WASHINGTON — The U.S. Army chief of staff has said that if the budget top line in future years either stays the same or decreases, he doesn’t see the service’s end strength dropping, but he also doesn’t see it growing.
“When it comes to what chiefs have to grapple with in a budget, it’s end strength and structure, it’s readiness, and it’s modernization. Those are the three kind of big resource buckets we have,” Gen. James McConville said at the Association of the U.S. Army’s Global Force Next symposium, held virtually March 16.
“On the end strength and structure, I don’t see us growing at the rate I would like to grow in the end strength. In fact, we are probably going to flatten out end strength where we are right now,” he added.
The troop count is about 486,000 in the active force and a little more than a million in the total force, which McConville noted is the same size force the Army had on 9/11.
“We don’t want to make it any smaller,” he said. “I would like to make it bigger, but what we have to do is prioritize, and I’ve got to make sure the Army is ready to fight today.”
The service wants to grow the force to more than 500,000 active-duty soldiers by 2028, with a current plan of adding 1,000-1,500 soldiers per year. But it appears unlikely the flat budgets expected in the near future will be enough for the service to both grow the force and modernize it.
The Army is taking a hard look at readiness, McConville said, and that includes looking for ways to effectively train the forces using less money. One step the service has taken involves focusing on training smaller units, which is less expensive, he explained.
“So if you get more readiness out of doing small unit-level training and then your combat training centers to get the higher level of training, we might be able to be more efficient with the money that we spend on readiness,” he said.
Army leaders have been adamant they will not use modernization as the bill payer for readiness again, which it has historically done, because the need to transform the force has become too critical and many of the modernization efforts are already deep into development and prototyping efforts.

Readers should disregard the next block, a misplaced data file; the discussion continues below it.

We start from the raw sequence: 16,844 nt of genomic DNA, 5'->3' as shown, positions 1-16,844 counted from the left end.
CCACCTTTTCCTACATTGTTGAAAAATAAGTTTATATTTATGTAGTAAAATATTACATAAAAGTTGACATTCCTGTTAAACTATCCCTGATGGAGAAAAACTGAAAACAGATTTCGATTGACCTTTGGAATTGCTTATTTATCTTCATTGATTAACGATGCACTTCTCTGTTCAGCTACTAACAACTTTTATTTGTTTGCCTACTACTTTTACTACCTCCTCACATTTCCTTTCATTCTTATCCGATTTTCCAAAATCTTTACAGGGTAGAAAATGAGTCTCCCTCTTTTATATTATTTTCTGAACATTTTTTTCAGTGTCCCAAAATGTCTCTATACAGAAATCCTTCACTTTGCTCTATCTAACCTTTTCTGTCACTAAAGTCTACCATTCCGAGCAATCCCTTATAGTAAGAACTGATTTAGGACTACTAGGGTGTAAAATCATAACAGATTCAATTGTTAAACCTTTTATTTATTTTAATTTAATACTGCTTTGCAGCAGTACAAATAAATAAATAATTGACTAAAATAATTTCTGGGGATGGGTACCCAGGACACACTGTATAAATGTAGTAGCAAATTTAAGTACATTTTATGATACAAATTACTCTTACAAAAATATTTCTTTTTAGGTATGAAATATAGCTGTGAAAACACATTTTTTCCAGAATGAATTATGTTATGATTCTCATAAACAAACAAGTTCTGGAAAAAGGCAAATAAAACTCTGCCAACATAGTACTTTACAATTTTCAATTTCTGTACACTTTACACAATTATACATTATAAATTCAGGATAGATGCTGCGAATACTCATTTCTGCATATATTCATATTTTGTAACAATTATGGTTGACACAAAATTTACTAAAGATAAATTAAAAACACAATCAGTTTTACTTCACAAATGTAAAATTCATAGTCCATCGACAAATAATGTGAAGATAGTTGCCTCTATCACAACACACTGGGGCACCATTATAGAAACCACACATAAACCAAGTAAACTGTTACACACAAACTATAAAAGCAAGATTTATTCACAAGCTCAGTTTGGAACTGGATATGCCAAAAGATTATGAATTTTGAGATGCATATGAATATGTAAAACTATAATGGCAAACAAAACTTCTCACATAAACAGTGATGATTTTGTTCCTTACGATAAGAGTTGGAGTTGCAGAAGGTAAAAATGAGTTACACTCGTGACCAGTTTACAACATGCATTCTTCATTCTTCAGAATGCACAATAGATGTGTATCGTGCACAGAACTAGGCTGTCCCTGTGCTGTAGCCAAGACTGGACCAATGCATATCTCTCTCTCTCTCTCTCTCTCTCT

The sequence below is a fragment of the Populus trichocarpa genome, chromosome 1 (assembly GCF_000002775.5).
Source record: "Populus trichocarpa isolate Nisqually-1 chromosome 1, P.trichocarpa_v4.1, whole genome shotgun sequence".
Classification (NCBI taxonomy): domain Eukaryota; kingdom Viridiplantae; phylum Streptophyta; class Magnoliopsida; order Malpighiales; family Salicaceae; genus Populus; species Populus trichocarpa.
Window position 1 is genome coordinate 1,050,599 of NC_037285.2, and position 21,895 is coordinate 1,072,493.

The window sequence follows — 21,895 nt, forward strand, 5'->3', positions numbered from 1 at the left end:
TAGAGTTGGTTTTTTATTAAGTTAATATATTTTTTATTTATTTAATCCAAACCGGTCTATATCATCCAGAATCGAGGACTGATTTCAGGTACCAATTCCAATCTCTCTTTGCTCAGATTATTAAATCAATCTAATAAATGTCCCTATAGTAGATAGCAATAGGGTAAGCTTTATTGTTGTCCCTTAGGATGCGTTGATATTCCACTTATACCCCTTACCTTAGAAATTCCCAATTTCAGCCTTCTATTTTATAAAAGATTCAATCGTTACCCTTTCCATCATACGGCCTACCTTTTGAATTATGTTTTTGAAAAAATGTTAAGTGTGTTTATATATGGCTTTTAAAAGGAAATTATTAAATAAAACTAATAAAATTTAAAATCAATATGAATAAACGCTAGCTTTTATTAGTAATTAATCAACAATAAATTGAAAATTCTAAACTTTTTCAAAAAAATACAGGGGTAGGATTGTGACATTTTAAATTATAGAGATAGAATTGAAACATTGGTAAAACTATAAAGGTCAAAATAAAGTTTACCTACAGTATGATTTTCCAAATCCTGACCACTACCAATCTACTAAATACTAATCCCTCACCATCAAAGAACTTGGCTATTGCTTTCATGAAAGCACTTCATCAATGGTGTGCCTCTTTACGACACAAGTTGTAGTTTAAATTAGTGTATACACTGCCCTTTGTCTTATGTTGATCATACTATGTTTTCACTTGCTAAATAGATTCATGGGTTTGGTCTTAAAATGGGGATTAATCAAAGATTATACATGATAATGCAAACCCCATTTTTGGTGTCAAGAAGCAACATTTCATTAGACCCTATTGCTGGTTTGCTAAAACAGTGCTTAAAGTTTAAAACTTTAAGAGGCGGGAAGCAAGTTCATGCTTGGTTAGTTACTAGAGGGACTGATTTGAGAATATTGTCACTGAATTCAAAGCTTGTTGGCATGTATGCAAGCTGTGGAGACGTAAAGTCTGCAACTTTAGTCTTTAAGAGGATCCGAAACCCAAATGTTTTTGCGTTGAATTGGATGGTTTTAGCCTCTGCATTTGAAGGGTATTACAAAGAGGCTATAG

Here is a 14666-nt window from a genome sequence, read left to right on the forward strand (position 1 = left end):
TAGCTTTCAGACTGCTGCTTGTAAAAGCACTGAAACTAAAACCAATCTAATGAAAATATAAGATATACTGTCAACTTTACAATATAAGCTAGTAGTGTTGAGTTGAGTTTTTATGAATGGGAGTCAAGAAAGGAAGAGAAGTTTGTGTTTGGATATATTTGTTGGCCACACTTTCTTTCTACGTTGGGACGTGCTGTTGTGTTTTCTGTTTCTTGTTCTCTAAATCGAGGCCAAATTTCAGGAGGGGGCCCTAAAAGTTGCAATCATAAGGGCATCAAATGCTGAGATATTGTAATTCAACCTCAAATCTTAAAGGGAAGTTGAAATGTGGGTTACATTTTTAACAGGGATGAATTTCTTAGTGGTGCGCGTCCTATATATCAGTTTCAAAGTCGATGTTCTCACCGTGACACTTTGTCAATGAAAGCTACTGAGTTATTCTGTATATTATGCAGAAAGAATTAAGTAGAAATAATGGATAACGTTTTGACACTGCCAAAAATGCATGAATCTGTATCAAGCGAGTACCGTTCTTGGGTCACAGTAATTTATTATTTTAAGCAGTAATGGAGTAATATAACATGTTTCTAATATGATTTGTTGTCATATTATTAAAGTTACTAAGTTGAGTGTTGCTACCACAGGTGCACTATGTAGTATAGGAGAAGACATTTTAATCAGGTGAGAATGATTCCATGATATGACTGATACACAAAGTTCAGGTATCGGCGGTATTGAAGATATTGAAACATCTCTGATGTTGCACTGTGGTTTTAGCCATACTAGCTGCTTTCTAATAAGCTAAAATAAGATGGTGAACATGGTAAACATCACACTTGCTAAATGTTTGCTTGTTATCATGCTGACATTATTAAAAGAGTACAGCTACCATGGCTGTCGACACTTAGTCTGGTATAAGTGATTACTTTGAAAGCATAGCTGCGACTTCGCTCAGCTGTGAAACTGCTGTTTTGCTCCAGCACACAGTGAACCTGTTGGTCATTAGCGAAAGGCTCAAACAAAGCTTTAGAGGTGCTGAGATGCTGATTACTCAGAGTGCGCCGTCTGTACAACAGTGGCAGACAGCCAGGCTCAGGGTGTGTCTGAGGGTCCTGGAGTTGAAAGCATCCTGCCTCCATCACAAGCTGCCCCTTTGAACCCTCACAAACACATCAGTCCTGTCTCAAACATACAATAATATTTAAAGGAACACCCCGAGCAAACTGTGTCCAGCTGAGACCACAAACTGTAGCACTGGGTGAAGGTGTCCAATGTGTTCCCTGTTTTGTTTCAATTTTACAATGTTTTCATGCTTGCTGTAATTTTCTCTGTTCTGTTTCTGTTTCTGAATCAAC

“I believe that we must modernize the Army,” McConville said. “Every 40 years the Army needs to transform. It did in 1940, it did in 1980 and we’re in 2020 right now. I think I owe it to my successors that I have the Army on a good path to transformation, and we will see many of the systems we’re talking about getting fielded in 2023.”
If the Army takes deeper cuts, it could mean some modernization priorities take a hit to save the most critical future capabilities in development.
“I believe we’ll look at continuing to fully resource-selected, [cross-functional team] efforts that are deemed especially critical even under a significant top-line reduction,” Lt. Gen. James Pasquarette, the Army’s G-8 chief, said last fall. Cross-functional teams manage each of the service’s top modernization priorities under Army Futures Command, the four-star command set up a few years ago to modernize the force.
Pasquarette said he couldn’t share what those critical programs would be, adding that at this point, Army leadership doesn’t know. But Army Futures Command chief Gen. Mike Murray “will be intimately, personally involved” in a review of priorities “if it gets to that point with the Army leadership. I’m the guy that has some thoughts and recommendations, who would adjust the resources in response to those decisions,” Pasquarette said.
The Army has already gone through two and a half years of deep budget scrubs through its “night court” process, which seeks to find funding areas in the budget that don’t align with the National Defense Strategy and the service’s modernization efforts, and move those dollars into accounts that meet service priorities. In the Army’s first night court, the chief, secretary, vice chief and undersecretary presided over decisions — big and small, easy and tough — for roughly 600 programs, shifting $33 billion from programs across the fiscal 2020 through fiscal 2024 five-year plan.
In FY20, the Army invested $8.6 billion in modernization efforts and, across the next five years, is investing a total of $57 billion, a 137 percent increase from the previous year’s five-year plan.
The Army found another 80 programs or so to scale back or cancel to free up funding in FY21, but service leadership has admitted it’s getting harder to find low-hanging fruit in the process.